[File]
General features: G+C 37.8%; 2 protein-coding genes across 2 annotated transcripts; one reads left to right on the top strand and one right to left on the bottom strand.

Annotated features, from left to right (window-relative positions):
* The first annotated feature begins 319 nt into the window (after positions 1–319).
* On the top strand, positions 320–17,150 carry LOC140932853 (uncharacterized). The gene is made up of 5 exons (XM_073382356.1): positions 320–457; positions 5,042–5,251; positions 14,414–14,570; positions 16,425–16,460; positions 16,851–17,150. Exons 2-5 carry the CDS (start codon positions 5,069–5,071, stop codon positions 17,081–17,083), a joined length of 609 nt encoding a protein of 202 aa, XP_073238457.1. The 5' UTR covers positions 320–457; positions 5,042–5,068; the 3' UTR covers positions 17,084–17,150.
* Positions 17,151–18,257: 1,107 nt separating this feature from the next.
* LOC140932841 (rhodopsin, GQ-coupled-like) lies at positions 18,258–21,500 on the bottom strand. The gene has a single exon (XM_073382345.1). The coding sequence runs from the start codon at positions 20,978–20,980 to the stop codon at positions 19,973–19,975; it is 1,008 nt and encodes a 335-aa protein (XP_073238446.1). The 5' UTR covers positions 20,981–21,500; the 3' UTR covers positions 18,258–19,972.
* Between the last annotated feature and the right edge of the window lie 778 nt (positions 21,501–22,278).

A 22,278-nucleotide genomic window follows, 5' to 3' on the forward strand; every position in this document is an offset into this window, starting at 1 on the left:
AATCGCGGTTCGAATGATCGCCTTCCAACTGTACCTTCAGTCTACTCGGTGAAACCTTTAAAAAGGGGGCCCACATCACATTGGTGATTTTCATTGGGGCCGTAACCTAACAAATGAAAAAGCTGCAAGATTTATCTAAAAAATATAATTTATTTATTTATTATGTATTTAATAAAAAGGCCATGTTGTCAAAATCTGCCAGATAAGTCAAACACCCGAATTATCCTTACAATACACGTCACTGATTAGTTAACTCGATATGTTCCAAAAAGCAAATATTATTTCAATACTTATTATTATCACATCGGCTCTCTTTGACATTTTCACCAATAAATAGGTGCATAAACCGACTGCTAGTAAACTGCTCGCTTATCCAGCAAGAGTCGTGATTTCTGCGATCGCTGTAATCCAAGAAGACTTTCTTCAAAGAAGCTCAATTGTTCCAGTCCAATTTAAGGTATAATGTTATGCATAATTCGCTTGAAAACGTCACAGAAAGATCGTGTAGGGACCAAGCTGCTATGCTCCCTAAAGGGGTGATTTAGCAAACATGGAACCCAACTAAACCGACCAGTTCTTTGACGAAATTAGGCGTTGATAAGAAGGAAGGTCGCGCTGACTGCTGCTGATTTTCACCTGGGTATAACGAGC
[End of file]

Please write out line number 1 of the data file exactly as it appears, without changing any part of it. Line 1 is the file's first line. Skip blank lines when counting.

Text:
General features: G+C 37.8%; 2 protein-coding genes across 2 annotated transcripts; one reads left to right on the top strand and one right to left on the bottom strand.